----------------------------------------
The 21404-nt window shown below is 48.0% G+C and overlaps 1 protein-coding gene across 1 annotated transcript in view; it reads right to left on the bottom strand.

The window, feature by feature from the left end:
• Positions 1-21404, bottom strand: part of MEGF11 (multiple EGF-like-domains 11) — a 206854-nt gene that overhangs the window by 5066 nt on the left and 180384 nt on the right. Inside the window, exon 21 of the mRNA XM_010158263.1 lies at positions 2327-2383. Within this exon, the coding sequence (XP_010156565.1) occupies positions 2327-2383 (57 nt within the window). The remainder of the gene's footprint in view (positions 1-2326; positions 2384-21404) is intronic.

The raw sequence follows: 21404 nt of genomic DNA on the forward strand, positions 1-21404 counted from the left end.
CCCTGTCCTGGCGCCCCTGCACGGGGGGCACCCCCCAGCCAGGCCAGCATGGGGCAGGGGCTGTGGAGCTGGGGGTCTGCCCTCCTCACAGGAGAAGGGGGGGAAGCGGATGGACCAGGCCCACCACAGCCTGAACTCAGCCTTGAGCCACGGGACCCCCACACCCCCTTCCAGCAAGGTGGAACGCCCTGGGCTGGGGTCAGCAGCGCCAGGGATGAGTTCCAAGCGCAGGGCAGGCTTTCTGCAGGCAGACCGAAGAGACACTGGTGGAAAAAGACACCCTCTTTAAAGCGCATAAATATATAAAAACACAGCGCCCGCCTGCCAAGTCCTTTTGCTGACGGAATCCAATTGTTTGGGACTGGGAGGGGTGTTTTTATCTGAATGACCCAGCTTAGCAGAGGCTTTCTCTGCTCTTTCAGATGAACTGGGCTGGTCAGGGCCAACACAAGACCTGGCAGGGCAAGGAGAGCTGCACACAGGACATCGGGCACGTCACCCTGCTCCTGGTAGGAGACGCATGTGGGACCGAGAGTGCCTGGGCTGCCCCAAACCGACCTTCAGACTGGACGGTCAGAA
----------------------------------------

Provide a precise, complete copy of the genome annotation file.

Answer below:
The 21404-nt window shown below is 48.0% G+C and overlaps 1 protein-coding gene across 1 annotated transcript in view; it reads right to left on the bottom strand.

The window, feature by feature from the left end:
• Positions 1-21404, bottom strand: part of MEGF11 (multiple EGF-like-domains 11) — a 206854-nt gene that overhangs the window by 5066 nt on the left and 180384 nt on the right. Inside the window, exon 21 of the mRNA XM_010158263.1 lies at positions 2327-2383. Within this exon, the coding sequence (XP_010156565.1) occupies positions 2327-2383 (57 nt within the window). The remainder of the gene's footprint in view (positions 1-2326; positions 2384-21404) is intronic.

The raw sequence follows: 21404 nt of genomic DNA on the forward strand, positions 1-21404 counted from the left end.
CCCTGTCCTGGCGCCCCTGCACGGGGGGCACCCCCCAGCCAGGCCAGCATGGGGCAGGGGCTGTGGAGCTGGGGGTCTGCCCTCCTCACAGGAGAAGGGGGGGAAGCGGATGGACCAGGCCCACCACAGCCTGAACTCAGCCTTGAGCCACGGGACCCCCACACCCCCTTCCAGCAAGGTGGAACGCCCTGGGCTGGGGTCAGCAGCGCCAGGGATGAGTTCCAAGCGCAGGGCAGGCTTTCTGCAGGCAGACCGAAGAGACACTGGTGGAAAAAGACACCCTCTTTAAAGCGCATAAATATATAAAAACACAGCGCCCGCCTGCCAAGTCCTTTTGCTGACGGAATCCAATTGTTTGGGACTGGGAGGGGTGTTTTTATCTGAATGACCCAGCTTAGCAGAGGCTTTCTCTGCTCTTTCAGATGAACTGGGCTGGTCAGGGCCAACACAAGACCTGGCAGGGCAAGGAGAGCTGCACACAGGACATCGGGCACGTCACCCTGCTCCTGGTAGGAGACGCATGTGGGACCGAGAGTGCCTGGGCTGCCCCAAACCGACCTTCAGACTGGACGGTCAGAA